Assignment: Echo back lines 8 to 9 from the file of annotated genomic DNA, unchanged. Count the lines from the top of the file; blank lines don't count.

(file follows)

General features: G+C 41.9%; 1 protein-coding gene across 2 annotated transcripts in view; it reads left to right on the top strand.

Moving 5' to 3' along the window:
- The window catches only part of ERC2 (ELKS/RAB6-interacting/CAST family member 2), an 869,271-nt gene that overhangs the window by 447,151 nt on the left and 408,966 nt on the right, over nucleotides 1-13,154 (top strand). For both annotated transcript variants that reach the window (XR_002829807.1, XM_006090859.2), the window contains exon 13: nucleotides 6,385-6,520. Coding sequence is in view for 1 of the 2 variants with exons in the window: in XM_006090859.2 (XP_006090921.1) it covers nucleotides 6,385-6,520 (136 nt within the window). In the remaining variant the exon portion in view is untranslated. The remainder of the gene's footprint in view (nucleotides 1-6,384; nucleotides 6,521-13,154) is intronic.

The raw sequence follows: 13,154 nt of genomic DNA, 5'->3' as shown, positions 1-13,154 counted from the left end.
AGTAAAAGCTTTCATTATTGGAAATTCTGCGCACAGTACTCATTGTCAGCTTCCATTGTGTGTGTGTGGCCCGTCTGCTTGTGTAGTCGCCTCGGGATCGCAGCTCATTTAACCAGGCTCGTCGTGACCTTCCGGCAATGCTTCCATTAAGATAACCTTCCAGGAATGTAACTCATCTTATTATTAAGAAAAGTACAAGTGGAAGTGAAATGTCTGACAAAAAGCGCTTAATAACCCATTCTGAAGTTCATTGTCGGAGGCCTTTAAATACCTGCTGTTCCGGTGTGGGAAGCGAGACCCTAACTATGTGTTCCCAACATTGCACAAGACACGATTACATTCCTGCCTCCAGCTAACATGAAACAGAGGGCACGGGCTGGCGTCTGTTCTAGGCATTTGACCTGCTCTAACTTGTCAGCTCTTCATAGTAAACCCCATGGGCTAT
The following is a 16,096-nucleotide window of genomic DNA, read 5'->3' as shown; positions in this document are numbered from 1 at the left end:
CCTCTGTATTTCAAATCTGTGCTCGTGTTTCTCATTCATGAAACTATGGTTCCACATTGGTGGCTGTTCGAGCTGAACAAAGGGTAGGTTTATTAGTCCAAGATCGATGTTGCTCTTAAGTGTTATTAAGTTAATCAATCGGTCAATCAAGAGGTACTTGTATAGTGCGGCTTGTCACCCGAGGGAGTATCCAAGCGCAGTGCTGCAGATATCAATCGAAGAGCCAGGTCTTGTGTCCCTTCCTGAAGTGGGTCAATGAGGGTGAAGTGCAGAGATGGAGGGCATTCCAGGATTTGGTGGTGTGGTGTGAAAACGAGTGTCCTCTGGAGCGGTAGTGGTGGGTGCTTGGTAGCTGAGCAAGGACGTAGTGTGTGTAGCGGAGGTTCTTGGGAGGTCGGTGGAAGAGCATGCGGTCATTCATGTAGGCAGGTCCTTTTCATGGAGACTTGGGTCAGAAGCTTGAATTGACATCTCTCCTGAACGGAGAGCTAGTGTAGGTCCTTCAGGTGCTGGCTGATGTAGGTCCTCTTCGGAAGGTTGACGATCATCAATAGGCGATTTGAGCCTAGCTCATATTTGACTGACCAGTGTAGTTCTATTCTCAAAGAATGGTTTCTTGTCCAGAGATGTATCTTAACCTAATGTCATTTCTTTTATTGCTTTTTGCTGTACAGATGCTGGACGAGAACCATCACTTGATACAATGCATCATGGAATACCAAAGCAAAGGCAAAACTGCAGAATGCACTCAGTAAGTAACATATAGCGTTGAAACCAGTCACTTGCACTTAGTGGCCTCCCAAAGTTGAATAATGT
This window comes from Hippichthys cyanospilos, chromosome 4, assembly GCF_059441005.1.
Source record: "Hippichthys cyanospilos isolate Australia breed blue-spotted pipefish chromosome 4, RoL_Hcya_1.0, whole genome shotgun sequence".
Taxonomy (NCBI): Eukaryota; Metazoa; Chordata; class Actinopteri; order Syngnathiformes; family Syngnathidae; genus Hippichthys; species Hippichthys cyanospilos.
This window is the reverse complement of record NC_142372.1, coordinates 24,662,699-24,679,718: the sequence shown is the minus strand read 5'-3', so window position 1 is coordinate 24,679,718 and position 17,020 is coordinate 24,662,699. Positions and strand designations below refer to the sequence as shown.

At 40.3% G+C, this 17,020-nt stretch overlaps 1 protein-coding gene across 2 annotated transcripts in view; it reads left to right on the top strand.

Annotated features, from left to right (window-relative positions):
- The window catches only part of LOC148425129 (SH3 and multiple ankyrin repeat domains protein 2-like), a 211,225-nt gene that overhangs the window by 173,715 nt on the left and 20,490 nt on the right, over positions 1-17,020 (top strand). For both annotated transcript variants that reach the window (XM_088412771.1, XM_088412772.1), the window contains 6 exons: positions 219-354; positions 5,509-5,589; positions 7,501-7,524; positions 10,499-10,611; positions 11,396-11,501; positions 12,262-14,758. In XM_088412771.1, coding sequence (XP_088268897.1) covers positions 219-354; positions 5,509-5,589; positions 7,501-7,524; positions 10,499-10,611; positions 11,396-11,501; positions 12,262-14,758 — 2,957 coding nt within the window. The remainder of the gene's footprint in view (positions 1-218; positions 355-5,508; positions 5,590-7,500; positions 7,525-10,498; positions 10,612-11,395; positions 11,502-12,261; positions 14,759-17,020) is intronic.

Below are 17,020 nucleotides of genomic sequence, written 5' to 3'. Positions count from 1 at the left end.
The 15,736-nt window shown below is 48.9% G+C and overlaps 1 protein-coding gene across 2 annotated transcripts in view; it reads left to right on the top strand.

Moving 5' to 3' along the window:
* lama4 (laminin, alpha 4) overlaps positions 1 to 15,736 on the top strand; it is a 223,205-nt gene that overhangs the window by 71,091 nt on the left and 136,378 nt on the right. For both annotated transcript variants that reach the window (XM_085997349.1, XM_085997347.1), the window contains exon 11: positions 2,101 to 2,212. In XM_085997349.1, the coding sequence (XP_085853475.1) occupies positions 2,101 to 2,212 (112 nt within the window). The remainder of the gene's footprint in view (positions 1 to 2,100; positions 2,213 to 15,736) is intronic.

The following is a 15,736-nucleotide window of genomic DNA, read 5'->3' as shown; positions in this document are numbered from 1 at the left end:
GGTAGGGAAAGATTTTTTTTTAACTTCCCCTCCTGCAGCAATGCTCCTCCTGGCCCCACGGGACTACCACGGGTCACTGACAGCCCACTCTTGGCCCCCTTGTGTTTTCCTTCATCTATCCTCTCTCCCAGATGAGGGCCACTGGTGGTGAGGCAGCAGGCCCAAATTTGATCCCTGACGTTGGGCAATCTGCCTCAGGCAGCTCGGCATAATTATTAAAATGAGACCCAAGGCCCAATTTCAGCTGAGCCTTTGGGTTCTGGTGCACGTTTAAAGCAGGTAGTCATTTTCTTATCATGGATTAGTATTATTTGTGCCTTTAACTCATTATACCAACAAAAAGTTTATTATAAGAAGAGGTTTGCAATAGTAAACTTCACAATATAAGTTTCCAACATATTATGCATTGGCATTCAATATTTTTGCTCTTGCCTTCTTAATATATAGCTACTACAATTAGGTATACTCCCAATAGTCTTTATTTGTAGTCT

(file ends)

This window comes from Hippichthys cyanospilos, chromosome 4, assembly GCF_059441005.1.
Source record: "Hippichthys cyanospilos isolate Australia breed blue-spotted pipefish chromosome 4, RoL_Hcya_1.0, whole genome shotgun sequence".